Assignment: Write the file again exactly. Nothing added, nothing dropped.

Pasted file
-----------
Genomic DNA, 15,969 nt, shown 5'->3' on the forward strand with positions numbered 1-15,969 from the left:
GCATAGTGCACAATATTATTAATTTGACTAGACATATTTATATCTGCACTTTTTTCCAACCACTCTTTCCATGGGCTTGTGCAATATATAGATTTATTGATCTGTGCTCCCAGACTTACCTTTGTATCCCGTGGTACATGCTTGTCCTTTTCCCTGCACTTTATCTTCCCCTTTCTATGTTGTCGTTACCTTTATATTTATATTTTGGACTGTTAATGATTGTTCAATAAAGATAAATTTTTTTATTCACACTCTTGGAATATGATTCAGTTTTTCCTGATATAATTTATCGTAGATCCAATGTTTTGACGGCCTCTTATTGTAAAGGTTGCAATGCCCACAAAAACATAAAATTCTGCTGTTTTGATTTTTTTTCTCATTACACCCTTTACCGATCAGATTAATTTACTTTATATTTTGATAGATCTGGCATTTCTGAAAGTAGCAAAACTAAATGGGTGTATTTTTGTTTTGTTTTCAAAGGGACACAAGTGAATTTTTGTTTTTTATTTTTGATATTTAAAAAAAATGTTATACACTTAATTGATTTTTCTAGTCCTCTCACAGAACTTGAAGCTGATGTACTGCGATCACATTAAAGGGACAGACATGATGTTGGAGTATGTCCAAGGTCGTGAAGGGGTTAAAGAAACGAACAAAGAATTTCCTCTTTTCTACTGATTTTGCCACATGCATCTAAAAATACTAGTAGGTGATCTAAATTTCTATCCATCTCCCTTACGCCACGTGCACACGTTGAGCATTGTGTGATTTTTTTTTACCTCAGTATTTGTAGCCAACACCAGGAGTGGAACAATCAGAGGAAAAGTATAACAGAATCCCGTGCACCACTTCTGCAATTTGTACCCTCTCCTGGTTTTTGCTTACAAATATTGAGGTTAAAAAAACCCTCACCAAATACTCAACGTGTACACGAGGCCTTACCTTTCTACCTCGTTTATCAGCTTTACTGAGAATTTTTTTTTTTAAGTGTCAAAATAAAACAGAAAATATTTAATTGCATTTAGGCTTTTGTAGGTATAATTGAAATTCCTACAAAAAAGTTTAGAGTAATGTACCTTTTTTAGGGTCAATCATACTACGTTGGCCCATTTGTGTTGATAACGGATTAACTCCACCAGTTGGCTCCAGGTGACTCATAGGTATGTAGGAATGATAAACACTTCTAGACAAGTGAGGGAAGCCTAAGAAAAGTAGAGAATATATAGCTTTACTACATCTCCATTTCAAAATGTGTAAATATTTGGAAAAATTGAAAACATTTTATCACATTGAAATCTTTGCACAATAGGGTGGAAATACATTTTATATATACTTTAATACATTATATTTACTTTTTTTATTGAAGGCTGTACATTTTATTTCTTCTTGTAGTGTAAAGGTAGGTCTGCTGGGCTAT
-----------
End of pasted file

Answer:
Genomic DNA, 15,969 nt, shown 5'->3' on the forward strand with positions numbered 1-15,969 from the left:
GCATAGTGCACAATATTATTAATTTGACTAGACATATTTATATCTGCACTTTTTTCCAACCACTCTTTCCATGGGCTTGTGCAATATATAGATTTATTGATCTGTGCTCCCAGACTTACCTTTGTATCCCGTGGTACATGCTTGTCCTTTTCCCTGCACTTTATCTTCCCCTTTCTATGTTGTCGTTACCTTTATATTTATATTTTGGACTGTTAATGATTGTTCAATAAAGATAAATTTTTTTATTCACACTCTTGGAATATGATTCAGTTTTTCCTGATATAATTTATCGTAGATCCAATGTTTTGACGGCCTCTTATTGTAAAGGTTGCAATGCCCACAAAAACATAAAATTCTGCTGTTTTGATTTTTTTTCTCATTACACCCTTTACCGATCAGATTAATTTACTTTATATTTTGATAGATCTGGCATTTCTGAAAGTAGCAAAACTAAATGGGTGTATTTTTGTTTTGTTTTCAAAGGGACACAAGTGAATTTTTGTTTTTTATTTTTGATATTTAAAAAAAATGTTATACACTTAATTGATTTTTCTAGTCCTCTCACAGAACTTGAAGCTGATGTACTGCGATCACATTAAAGGGACAGACATGATGTTGGAGTATGTCCAAGGTCGTGAAGGGGTTAAAGAAACGAACAAAGAATTTCCTCTTTTCTACTGATTTTGCCACATGCATCTAAAAATACTAGTAGGTGATCTAAATTTCTATCCATCTCCCTTACGCCACGTGCACACGTTGAGCATTGTGTGATTTTTTTTTACCTCAGTATTTGTAGCCAACACCAGGAGTGGAACAATCAGAGGAAAAGTATAACAGAATCCCGTGCACCACTTCTGCAATTTGTACCCTCTCCTGGTTTTTGCTTACAAATATTGAGGTTAAAAAAACCCTCACCAAATACTCAACGTGTACACGAGGCCTTACCTTTCTACCTCGTTTATCAGCTTTACTGAGAATTTTTTTTTTTAAGTGTCAAAATAAAACAGAAAATATTTAATTGCATTTAGGCTTTTGTAGGTATAATTGAAATTCCTACAAAAAAGTTTAGAGTAATGTACCTTTTTTAGGGTCAATCATACTACGTTGGCCCATTTGTGTTGATAACGGATTAACTCCACCAGTTGGCTCCAGGTGACTCATAGGTATGTAGGAATGATAAACACTTCTAGACAAGTGAGGGAAGCCTAAGAAAAGTAGAGAATATATAGCTTTACTACATCTCCATTTCAAAATGTGTAAATATTTGGAAAAATTGAAAACATTTTATCACATTGAAATCTTTGCACAATAGGGTGGAAATACATTTTATATATACTTTAATACATTATATTTACTTTTTTTATTGAAGGCTGTACATTTTATTTCTTCTTGTAGTGTAAAGGTAGGTCTGCTGGGCTAT